#nomakeupselfie: The vanity around charity

When a blog starts with the following caveat you know you’re in for a treat: I have absolutely no problem with raising awareness or money for Cancer Research. There is a ‘but’.

For the last couple of weeks I’ve seen more women not wearing makeup than you would at the PETA AGM. And despite the excellent results this little ‘campaign’ has achieved for an extremely important charity, I have to ask, why the hell are you doing this?

This isn’t about Cancer Research is it? It’s about you. I can’t possible conceive a more ludicrously vain way of raising money for a charity. Taking a photo of yourself that is only designed to attract compliments from sad people on Facebook and make you look like a charitable person to boot. If you’ve lost someone to cancer, if you’re going to lose someone to cancer, if you’re just scared about losing someone to cancer, there is a painfully simple way of doing your bit:

1. Log on to Cancer Research UK

2. Click the large, bright purple ‘Donate’ button on the top left of page

3. Type in the amount you wish to donate, whack in your card details, job done

But if you just did that, nobody would know about it would they? Oh we couldn’t possibly have that. If you’ve done something kind and thoughtful everyone must know about it so they can applaud you. I’m not bothered about girls taking pictures of themselves without makeup. I don’t understand why women feel compelled to go so heavy on the old war paint in the first place. But don’t make out that it’s because of anything more meaningful than the fact you want someone to tell you how pretty you look or congratulate you for doing something for charity.

This is a wider trend in life. People are absolutely incapable of doing something good without feeling compelled to self-broadcast. Why, when I donate to charity, am I led down the path of sharing my contribution on social networks? It’s not about me. I don’t donate to charities so people think I’m a top bloke. I do it because I genuinely believe in what they do.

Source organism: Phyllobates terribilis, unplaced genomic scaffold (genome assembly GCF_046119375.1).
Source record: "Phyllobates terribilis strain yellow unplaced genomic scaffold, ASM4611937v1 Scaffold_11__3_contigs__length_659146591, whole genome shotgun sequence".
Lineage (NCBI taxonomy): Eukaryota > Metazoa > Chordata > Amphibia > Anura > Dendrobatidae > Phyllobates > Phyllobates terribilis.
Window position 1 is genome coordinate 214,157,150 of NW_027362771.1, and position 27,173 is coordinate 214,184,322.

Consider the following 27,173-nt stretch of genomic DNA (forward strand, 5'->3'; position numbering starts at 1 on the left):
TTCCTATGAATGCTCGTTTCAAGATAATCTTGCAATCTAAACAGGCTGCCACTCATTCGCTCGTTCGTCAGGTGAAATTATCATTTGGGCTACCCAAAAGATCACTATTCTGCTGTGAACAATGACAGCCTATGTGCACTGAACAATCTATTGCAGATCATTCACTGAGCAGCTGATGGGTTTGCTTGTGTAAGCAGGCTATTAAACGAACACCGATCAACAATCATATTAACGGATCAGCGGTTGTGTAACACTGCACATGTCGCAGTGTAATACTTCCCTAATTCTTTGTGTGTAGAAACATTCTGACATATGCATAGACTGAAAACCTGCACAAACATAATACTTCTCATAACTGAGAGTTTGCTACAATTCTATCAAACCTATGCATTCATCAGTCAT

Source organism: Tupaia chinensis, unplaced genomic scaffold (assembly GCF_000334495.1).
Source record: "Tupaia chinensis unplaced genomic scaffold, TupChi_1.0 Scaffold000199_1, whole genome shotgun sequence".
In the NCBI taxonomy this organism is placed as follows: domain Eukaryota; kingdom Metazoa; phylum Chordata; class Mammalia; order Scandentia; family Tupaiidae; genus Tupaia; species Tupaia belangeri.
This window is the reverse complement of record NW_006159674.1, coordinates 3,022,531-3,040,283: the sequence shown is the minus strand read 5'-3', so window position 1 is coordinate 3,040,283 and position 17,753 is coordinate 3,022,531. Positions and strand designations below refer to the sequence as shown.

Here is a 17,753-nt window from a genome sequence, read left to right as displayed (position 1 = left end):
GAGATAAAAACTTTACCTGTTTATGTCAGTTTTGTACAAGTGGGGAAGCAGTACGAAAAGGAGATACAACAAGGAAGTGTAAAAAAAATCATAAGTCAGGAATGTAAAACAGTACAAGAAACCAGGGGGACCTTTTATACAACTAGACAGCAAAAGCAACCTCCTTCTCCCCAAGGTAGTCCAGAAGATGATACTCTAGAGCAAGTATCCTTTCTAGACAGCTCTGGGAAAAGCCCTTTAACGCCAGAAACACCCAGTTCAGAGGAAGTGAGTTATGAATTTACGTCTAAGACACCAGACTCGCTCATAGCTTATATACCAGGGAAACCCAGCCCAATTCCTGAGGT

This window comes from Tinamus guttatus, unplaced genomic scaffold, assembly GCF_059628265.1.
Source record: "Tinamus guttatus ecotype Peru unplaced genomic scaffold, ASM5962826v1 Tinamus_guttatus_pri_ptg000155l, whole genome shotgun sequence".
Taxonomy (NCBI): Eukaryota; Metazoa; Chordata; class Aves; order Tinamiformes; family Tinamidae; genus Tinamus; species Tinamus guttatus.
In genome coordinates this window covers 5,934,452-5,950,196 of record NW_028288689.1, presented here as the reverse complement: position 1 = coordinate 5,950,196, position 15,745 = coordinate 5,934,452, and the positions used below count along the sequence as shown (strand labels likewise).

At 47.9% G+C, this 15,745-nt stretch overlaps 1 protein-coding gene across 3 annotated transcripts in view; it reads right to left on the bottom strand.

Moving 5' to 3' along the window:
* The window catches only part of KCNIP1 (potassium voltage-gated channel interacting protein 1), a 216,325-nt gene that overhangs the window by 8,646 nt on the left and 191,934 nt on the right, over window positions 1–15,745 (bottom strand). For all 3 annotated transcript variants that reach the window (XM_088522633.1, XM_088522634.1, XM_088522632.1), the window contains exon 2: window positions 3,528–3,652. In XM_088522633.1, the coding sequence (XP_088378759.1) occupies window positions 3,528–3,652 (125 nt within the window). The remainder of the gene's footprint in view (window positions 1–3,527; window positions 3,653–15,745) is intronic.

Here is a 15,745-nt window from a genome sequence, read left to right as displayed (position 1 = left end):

I understand that charities rely on marketing, and the fact that this went viral is good in that sense. It’s just all a little bit sick though. What next? Are you going to start taking photos of you and your grandparents, just to prove that you occasionally visit them? After all, you can’t possible make someone’s day without getting something out of it for yourself. That’s like me saying I gave a pregnant woman my seat on the tube earlier. I didn’t do it to save her any physical trauma. I did it to look like a gentleman in front of the smoking hot girl sat opposite me. If it wasn’t for my overactive libido I’d have let her roll around the carriage like a hippo on an ice rink.

Clearly I’ve lost my temper here, but I just can’t get over the amount of self-indulgence it takes to think that anyone gives a shit about what a great person you are. If you’ve taken a no makeup selfie purely for the good of the cause, I apologise. But from where I’m standing it looks more like you’re sourcing desperate compliments for staged photographs disguised as a forced act of goodwill than actually giving two shits about cancer.

Joe McNamara
Joe McNamara
Tech PR and Telford layabout